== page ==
14. Mar, 2016

The Sperm Whales Sonar Head

Among the whales or  Caetaeans  there are two prominent families:  the balean whales (Mysticeti) and toothed  wales  (Odontoceti).  Dolphins, killer whales and sperm whales are all toothed whales. The sperm whale (Physeter macrocephalus)  thanks its name to its enormous head,  almost one third  of the size of  its body  (15-18 meters). Its weights is around 40 tons. The sperm whales reputation comes from the writer Herman Melville and his famous  novel describing Moby Dick, a great  albino sperm whale and its deadly struggle with  the obsessed captain Ahab. Whale hunters of former centuries  must have feared the confrontation with the large headed whale while chasing it in the choppy seas in their small boats. Sperm whales are now less mystical than in the days of Melville and can even be visited by snorkelers floating  at the surface with their cameras. Favourite sites are Dominica, Norway, the Azores and Portugal. Sperm whales  can dive to depths of  more than 100 meters to find their prey  Which means that they can hold  their breath for  long periods of  time, often more  than one hour.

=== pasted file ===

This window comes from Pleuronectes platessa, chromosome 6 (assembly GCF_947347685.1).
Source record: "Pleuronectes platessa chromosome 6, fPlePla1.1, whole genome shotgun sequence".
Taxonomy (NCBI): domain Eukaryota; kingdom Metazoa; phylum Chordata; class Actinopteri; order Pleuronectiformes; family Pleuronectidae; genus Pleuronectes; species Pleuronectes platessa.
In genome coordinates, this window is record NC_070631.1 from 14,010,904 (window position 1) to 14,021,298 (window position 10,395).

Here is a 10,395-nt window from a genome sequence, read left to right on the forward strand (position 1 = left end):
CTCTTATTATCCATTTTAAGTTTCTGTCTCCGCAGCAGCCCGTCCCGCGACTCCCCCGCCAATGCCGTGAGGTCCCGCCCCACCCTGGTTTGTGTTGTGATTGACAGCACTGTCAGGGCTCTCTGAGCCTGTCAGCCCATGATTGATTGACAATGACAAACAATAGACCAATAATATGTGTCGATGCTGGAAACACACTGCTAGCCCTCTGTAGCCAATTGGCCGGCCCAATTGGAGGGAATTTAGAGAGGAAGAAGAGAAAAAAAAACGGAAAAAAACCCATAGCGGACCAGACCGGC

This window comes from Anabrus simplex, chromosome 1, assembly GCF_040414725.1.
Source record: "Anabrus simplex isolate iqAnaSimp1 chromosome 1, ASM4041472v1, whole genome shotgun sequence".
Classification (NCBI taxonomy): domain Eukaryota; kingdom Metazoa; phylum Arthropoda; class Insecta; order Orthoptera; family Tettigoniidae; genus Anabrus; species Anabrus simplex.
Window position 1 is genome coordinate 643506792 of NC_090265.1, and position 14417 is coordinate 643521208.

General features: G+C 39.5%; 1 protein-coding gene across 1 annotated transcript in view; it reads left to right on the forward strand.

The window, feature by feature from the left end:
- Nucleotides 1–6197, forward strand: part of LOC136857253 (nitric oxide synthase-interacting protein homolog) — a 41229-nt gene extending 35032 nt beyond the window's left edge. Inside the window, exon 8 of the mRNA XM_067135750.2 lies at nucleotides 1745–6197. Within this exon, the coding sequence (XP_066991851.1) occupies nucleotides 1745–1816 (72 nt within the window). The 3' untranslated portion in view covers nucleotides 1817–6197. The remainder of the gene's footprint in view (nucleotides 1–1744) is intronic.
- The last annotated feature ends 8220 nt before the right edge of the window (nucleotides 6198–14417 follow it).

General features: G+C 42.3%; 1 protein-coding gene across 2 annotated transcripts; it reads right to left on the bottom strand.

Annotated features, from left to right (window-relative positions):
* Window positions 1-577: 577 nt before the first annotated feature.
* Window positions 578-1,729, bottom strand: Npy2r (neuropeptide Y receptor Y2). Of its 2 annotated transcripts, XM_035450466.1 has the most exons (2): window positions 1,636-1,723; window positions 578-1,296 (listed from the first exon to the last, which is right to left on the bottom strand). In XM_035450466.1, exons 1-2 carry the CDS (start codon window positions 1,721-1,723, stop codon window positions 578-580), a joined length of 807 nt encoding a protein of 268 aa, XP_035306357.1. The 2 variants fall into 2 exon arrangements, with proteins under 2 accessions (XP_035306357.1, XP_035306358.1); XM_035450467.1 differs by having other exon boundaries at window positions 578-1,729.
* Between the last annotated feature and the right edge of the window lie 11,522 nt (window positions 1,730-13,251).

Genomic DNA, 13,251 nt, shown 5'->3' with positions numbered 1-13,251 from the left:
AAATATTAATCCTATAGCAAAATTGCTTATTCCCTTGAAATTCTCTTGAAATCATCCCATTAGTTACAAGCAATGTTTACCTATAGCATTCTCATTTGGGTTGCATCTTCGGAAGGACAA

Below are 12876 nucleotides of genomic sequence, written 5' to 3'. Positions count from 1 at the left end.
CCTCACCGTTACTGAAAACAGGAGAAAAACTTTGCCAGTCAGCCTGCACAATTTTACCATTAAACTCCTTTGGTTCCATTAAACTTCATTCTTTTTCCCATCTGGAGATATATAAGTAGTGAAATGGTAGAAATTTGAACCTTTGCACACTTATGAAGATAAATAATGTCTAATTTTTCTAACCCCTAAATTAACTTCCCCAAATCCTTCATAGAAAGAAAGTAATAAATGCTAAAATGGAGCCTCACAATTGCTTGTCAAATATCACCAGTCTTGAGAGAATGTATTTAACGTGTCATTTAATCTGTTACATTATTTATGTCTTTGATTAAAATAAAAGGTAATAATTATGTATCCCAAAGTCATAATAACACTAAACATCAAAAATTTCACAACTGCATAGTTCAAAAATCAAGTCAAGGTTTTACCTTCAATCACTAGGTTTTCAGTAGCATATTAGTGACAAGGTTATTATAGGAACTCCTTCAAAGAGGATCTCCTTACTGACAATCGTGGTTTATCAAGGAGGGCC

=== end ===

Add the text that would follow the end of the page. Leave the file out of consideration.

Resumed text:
The orca seem to be the only enemy of the sperm whale. In a NOAA study a group of Orcas was filmed while attacking a herd of sperm whales, in  a “wound and withdraw” strategy. The attacks were violent and lasted for hours. The sperm whales appeared largely helpless: their main defensive behavior was the formation of a rosette (“marguerite”-heads together, tails out). **   Anothe marine study verified that during sleep the whales lie motioness in a vertical position: head or tail up. Their sleeps seem to last (on the average) only 15 minutes.** 

The large head of the  sperm whale contains two enormous flexible cavities filled with fluid. On top is the spermaceti organ filled with milkish sperm-like substance. It may contain 1500 liter of fluid wax that was used for candles, lamp oil and ointments.  The cavity beneath it, the ‘junk’ or melon, is  filled with orange colored fatty substance (see picture).  It is assumed that these spaces may serve to control the buoyancy of the whale.  For instance by letting cold water enter the air tubes that run through the head before a dive, the fluid in the spermaceti organ solidifies and reduces in volume.  But later it became clear that they were also important for sound transmission. Through the spermaceti organ run two air canals, one to the blowhole  and another to the phonic lips in front of the head  that connect with the lungs.  The wax like fuid of the spermaceti organ probably adds internal echo of the clicks  emitted by the respiratory organs, while the melon functions like a transmission and direction station of reflected sounds (see further).